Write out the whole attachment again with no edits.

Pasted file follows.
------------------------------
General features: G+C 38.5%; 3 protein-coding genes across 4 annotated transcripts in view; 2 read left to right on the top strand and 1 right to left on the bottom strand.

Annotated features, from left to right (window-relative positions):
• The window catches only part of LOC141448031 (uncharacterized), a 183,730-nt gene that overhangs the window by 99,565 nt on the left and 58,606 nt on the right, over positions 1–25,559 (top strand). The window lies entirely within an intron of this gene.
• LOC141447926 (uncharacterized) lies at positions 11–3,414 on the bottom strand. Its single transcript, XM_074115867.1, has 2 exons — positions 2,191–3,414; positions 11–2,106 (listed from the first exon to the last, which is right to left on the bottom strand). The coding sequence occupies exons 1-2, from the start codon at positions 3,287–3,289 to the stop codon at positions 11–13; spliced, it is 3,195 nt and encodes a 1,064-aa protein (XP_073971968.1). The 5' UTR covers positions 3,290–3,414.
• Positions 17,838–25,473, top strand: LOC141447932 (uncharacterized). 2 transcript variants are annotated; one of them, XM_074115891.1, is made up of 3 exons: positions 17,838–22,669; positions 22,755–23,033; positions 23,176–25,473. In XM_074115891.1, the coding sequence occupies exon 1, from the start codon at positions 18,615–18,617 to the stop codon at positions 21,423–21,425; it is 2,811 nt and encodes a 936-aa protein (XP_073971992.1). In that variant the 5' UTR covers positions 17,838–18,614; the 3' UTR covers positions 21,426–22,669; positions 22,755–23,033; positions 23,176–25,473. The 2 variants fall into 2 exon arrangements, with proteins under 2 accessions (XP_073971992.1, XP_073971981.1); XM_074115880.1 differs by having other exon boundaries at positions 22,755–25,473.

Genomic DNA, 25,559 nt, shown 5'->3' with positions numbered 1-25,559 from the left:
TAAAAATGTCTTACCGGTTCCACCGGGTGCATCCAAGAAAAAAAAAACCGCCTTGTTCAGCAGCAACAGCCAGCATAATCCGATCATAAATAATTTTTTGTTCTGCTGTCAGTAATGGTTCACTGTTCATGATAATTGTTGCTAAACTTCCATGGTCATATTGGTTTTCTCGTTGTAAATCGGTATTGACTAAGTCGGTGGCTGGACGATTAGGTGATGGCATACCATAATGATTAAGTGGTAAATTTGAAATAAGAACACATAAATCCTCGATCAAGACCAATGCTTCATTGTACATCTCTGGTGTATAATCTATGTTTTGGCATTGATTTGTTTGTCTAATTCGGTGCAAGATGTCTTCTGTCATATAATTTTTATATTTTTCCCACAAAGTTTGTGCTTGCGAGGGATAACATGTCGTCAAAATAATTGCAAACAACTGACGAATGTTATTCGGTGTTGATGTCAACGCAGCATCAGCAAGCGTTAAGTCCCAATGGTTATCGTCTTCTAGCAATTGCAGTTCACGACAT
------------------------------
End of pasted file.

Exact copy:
General features: G+C 38.5%; 3 protein-coding genes across 4 annotated transcripts in view; 2 read left to right on the top strand and 1 right to left on the bottom strand.

Annotated features, from left to right (window-relative positions):
• The window catches only part of LOC141448031 (uncharacterized), a 183,730-nt gene that overhangs the window by 99,565 nt on the left and 58,606 nt on the right, over positions 1–25,559 (top strand). The window lies entirely within an intron of this gene.
• LOC141447926 (uncharacterized) lies at positions 11–3,414 on the bottom strand. Its single transcript, XM_074115867.1, has 2 exons — positions 2,191–3,414; positions 11–2,106 (listed from the first exon to the last, which is right to left on the bottom strand). The coding sequence occupies exons 1-2, from the start codon at positions 3,287–3,289 to the stop codon at positions 11–13; spliced, it is 3,195 nt and encodes a 1,064-aa protein (XP_073971968.1). The 5' UTR covers positions 3,290–3,414.
• Positions 17,838–25,473, top strand: LOC141447932 (uncharacterized). 2 transcript variants are annotated; one of them, XM_074115891.1, is made up of 3 exons: positions 17,838–22,669; positions 22,755–23,033; positions 23,176–25,473. In XM_074115891.1, the coding sequence occupies exon 1, from the start codon at positions 18,615–18,617 to the stop codon at positions 21,423–21,425; it is 2,811 nt and encodes a 936-aa protein (XP_073971992.1). In that variant the 5' UTR covers positions 17,838–18,614; the 3' UTR covers positions 21,426–22,669; positions 22,755–23,033; positions 23,176–25,473. The 2 variants fall into 2 exon arrangements, with proteins under 2 accessions (XP_073971992.1, XP_073971981.1); XM_074115880.1 differs by having other exon boundaries at positions 22,755–25,473.

Genomic DNA, 25,559 nt, shown 5'->3' with positions numbered 1-25,559 from the left:
TAAAAATGTCTTACCGGTTCCACCGGGTGCATCCAAGAAAAAAAAAACCGCCTTGTTCAGCAGCAACAGCCAGCATAATCCGATCATAAATAATTTTTTGTTCTGCTGTCAGTAATGGTTCACTGTTCATGATAATTGTTGCTAAACTTCCATGGTCATATTGGTTTTCTCGTTGTAAATCGGTATTGACTAAGTCGGTGGCTGGACGATTAGGTGATGGCATACCATAATGATTAAGTGGTAAATTTGAAATAAGAACACATAAATCCTCGATCAAGACCAATGCTTCATTGTACATCTCTGGTGTATAATCTATGTTTTGGCATTGATTTGTTTGTCTAATTCGGTGCAAGATGTCTTCTGTCATATAATTTTTATATTTTTCCCACAAAGTTTGTGCTTGCGAGGGATAACATGTCGTCAAAATAATTGCAAACAACTGACGAATGTTATTCGGTGTTGATGTCAACGCAGCATCAGCAAGCGTTAAGTCCCAATGGTTATCGTCTTCTAGCAATTGCAGTTCACGACAT